Outside, a middle aged man walks outside from the back entrance after a long day at work. As he moves through the back alley, a swift cracking noise echoes the area. He drops on the ground, instantly going into a state of unconsciousness as cackling and footsteps run away from him. This horrible scenario has been occurring for the past few years in various urban areas to people who seem “vulnerable.” This “knock out game” has various methods of operation but for the most part, “…it typically involves either one forceful punch to the head or a more generalized assault to a random individual (typically standing or walking alone) without any warning or provocation, and without any ulterior motive such as theft or retaliation” (Zonfrillo, Arbogast, & Fein, 2014, p. 513). This trend tends to have a similar demographic of perpetrators (teenage males), yet it does not necessarily mean that the motivation to perpetrate these random assaults are all the same. These recent attacks are a social problem because they do affect a person’s well being and safety in society. Three different case studies will be examined, along with different criminological theories and finally policies that could be applied for punishment and prevention crime control measures.
As mentioned earlier, most cases are not economically motivated which rules out conflict theory since that ideology is associated with perpetrators who believe in class conflict, and using any means to obtain monetary or social power within a divided society. On side note, the trend and cases discussed, Social Learning theory appears to be a universal motivation for incidents which occurred within the context of group settings due to the motivation and skills given by peers (or social media) to commit the crime. Other theories could be applied depending on the case such as: Biosocial Arousal, Classical, and Personality.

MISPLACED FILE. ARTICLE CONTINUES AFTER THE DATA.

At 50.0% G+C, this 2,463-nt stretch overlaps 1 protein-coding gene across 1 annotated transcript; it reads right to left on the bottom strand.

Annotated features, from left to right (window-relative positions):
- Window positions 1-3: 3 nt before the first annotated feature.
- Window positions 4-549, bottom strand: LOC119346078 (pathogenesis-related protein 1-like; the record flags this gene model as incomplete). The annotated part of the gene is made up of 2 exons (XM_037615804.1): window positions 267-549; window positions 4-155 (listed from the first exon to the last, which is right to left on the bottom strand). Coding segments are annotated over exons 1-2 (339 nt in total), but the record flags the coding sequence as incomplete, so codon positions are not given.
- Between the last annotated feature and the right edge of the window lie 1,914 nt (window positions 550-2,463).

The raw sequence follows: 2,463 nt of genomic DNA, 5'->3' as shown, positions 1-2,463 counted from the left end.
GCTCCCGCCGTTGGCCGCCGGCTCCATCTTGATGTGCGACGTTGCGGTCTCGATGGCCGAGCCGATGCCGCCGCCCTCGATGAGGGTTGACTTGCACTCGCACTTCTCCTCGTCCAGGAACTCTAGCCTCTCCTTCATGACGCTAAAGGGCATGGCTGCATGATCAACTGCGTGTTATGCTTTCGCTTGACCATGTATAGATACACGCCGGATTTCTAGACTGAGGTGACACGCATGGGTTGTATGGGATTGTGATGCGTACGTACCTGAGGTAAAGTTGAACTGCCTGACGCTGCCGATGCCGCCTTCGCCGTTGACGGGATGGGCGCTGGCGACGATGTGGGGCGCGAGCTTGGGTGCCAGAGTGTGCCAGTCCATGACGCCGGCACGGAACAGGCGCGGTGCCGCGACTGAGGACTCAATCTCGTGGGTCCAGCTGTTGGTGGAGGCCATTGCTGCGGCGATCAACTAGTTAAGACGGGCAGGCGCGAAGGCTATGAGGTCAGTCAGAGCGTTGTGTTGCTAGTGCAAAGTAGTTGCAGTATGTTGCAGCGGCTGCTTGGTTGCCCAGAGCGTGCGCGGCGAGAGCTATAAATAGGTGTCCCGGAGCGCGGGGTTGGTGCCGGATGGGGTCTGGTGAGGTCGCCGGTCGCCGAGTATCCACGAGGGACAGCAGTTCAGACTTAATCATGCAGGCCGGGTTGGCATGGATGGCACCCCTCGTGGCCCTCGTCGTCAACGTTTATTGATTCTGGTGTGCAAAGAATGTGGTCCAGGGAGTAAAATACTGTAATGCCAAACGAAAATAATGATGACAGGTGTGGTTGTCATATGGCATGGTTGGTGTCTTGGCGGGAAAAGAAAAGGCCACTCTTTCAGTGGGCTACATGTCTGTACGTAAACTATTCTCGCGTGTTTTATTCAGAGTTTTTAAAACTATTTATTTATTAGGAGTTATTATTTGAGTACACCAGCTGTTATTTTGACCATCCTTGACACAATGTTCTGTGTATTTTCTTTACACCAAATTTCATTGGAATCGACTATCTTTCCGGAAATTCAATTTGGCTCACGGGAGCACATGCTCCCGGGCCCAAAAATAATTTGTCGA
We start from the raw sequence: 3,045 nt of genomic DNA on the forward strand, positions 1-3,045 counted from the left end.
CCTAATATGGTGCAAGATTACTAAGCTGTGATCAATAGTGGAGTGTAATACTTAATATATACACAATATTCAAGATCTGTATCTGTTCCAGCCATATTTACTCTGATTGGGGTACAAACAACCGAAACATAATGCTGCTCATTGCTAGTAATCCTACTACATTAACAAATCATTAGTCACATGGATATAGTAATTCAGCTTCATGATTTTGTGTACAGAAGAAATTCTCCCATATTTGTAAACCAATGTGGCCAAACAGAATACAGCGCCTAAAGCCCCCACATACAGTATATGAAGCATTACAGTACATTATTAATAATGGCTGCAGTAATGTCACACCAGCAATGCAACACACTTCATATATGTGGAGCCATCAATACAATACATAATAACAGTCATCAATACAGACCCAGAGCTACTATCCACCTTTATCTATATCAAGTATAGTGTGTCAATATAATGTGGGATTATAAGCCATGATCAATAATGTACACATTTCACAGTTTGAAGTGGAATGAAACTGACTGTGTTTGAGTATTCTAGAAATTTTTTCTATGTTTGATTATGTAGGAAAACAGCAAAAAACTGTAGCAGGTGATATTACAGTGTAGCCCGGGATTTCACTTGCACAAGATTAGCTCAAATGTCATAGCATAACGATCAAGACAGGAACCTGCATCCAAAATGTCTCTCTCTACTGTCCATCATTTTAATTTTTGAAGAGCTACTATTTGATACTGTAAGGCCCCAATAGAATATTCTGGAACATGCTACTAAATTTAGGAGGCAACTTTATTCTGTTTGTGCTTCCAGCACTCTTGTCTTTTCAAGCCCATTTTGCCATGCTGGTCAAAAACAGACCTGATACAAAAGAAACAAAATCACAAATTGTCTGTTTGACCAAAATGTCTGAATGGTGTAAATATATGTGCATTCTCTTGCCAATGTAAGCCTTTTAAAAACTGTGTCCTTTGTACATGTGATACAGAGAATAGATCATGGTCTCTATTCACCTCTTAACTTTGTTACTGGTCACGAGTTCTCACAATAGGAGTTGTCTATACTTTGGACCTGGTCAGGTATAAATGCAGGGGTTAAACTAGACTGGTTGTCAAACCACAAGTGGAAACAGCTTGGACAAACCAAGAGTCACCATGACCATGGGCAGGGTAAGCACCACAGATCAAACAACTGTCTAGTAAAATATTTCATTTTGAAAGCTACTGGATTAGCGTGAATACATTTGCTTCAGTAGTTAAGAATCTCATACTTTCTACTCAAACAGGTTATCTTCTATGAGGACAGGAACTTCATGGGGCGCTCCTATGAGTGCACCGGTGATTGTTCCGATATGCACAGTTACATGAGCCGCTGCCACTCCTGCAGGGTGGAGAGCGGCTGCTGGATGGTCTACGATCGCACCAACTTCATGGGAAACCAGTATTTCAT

One of the most infamous cases of the “knock out game” happened in October 2011, to a 50 year old high school teacher, James Addlespurger. His case was actually the basis for the hypothetical scenario introduced in the beginning of this paper. He was punched by a teenager in the face, and collapsed an alley. The footage of that attack would be used by various media outlets as a link example for the “knock out game” occurrence (Fuoco/Pittsburgh Post-Gazette, 2013). In an interview with Post-Gazette, Mr. Addlespurger hinted a social problems perspective on his attack by mentioning the lack of legitimate opportunities for the teenagers, “People need to do things and create things and be more productive. If they can’t, they’ll be destructive and that’s not good. Kids need to have a metaphorical backpack of social skills and how to act responsibly. It concerns me that some kids have no values and nothing to live for.”
However, after the 16 year old attacker Dajour Washington was released from serving nine months in juvenile hall for aggravated assault, he claimed, “[it was] simply an impulse...